I really feel for you and so hope you aren't beating yourself up about feeling like this.
I was the other way around - found my firstborn tough and my second much easier. With my first (DD) I felt like I had no control - if she had a good day then I had a good day, and if she had a bad day then I had a bad day. I was constantly on edge.
I was diagnosed in hindsight with post-natal depression, when she was nearly a year old. I'd not had a clue if my feelings were normal or not.
Have you considered seeing your GP?
I do suffer with stress and anxiety too so that was mixed up with the depression and affecting my feeling on how I was coping.
I am also lucky enough to have fab, open friends with babies the same age - we talked a lot about how we felt so I think your sort of feelings are quite common, but I will say that a few of us went on a low dose of Citalopram (depression, anti-anxiety and anti-stress) which helped.
Good luck to you, and chin up, chick! X.
DS2 was conceived far earlier than I was ready for but I just decided to grit my teeth and get on with it. The pregnancy was difficult, and ever since it has just been one trial after another. DS1 and DS2 have both spent time in hospital, we have been constantly unwell; DS2 had reflux (and still does) so screamed for first 3 months; he fed well, then fussed so badly that I nearly gave up breastfeeding; then he pent 6 weeks screaming for hours at bedtime and waking up screaming during the night (I finally found a solution to that); now he screams at everything I do. If I leave the room, he screams. If I don't feed him at the same time on the dot every day, he screams. If he wants more food, he screams. If he goes from sitting to lying down, he screams. If I run out of breast milk before he's ready to stop (a constant problem since I have not been able to get my supply fully up since he had feeding problems about 4 months, even though I worked v hard to keep feeding him myself), he screams. If we get into the car, he screams. If I put him in his pramsuit, he screams.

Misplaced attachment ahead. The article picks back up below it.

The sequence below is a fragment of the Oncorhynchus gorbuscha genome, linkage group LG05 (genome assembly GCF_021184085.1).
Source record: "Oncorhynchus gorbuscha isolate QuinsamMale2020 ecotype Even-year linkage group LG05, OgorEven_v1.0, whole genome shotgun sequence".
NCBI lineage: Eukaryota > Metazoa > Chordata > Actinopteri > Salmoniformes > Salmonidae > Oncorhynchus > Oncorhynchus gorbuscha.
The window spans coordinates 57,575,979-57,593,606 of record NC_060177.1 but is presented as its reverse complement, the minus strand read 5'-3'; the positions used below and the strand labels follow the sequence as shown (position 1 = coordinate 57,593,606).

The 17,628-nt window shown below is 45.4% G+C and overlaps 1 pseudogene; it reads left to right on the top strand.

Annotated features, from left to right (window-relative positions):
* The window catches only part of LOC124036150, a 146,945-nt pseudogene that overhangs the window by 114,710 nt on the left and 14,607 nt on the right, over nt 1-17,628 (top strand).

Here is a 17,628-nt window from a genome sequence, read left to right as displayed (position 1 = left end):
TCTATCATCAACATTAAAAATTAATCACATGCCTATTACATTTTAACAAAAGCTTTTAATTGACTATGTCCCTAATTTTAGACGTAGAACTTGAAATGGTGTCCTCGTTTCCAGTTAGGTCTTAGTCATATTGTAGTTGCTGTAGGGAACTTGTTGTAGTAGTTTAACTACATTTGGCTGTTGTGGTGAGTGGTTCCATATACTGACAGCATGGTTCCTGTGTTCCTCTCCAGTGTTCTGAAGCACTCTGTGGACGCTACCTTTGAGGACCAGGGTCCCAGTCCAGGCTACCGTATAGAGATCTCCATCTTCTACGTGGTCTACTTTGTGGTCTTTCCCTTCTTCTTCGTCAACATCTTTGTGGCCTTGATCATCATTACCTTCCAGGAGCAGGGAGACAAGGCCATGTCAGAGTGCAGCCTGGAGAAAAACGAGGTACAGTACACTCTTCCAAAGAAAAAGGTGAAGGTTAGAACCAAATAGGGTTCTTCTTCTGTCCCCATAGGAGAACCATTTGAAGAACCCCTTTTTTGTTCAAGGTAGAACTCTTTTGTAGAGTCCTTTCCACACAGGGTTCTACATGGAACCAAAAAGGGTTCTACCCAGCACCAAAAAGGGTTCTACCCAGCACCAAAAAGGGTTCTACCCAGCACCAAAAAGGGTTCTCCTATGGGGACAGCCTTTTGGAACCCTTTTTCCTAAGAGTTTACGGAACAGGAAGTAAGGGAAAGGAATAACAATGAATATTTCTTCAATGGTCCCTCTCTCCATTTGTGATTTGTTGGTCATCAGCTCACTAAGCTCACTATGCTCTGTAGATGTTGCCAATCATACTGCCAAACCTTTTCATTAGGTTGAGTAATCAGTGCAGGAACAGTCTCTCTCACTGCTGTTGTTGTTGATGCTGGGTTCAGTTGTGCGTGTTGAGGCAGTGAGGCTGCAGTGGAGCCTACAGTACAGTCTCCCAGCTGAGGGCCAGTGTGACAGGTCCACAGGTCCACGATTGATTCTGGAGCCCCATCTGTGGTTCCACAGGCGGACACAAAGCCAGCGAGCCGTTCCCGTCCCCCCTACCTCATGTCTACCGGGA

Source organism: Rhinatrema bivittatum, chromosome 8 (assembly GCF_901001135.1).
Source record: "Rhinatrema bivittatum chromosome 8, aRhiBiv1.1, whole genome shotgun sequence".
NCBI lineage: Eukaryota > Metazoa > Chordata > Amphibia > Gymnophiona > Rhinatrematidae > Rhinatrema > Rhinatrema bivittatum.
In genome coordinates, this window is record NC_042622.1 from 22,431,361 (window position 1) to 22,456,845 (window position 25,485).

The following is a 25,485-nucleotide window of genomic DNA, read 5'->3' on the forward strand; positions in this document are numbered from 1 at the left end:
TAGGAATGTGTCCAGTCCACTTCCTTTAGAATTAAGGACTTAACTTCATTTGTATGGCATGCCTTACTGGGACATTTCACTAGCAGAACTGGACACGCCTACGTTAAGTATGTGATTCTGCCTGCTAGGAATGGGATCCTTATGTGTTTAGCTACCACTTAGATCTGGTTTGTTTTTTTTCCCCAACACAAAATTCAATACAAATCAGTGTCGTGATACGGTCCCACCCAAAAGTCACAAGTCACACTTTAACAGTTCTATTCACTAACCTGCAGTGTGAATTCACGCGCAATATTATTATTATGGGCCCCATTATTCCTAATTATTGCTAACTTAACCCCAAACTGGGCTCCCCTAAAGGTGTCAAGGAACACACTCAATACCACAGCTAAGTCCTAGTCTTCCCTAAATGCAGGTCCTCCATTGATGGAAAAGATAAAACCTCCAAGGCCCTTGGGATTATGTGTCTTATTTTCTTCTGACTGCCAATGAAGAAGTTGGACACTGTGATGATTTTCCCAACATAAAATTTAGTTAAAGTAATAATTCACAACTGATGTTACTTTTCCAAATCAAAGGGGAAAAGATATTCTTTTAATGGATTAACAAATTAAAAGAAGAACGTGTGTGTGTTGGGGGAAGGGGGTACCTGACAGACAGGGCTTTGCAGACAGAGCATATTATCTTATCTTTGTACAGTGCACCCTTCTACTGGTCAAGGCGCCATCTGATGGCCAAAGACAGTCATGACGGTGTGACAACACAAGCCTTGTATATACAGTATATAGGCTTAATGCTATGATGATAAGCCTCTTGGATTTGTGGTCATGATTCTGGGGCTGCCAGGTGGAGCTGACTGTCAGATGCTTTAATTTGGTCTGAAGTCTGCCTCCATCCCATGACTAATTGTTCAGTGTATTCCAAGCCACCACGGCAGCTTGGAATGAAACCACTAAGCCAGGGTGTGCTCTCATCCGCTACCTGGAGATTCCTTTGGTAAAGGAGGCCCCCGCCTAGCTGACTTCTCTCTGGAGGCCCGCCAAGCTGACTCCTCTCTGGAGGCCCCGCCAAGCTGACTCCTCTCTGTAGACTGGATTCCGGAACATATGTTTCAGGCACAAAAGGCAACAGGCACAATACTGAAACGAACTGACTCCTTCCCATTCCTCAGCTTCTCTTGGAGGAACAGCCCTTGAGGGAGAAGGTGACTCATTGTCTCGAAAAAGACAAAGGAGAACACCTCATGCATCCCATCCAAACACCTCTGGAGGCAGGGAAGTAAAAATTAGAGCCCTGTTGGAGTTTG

I understand that he has a very limited ability to communicate, but he has no gears between quiet and literally screaming.
It's driving me crazy. I knew when I had him that DS1 was an easy baby, and I have worked hard to try and make sure that my relationship with him still has some quality to it after I had DS2 - luckily he is forgiving enough that this has worked. But although I have no doubt that I love DS2, I really can't stand being with him a lot of the time. Not only do I not want to spend the precious few moments we have alone together playing with him and teaching him like I did with DS1, but I feel like our relationship is becoming abusive - he screams at me a hundred times a day and by the end of the day I want to scream back at him.
I can't give him as much attention as I did DS1, and I know he has had a hard time of it during his tiny life, always having a cold or stomach upset or worse, and with the reflux, and with having a sibling to compete for attention with. But I am really, really struggling with him.
Does anyone have any coping strategies for this, or any reassuring words? Thanks.
Join the discussion
Registering is free, easy, and means you can join in the discussion, get discounts, win prizes and lots more.Register now
Already registered with Mumsnet? Log in to leave your comment or alternatively, sign in with Facebook or Google.
Please login first.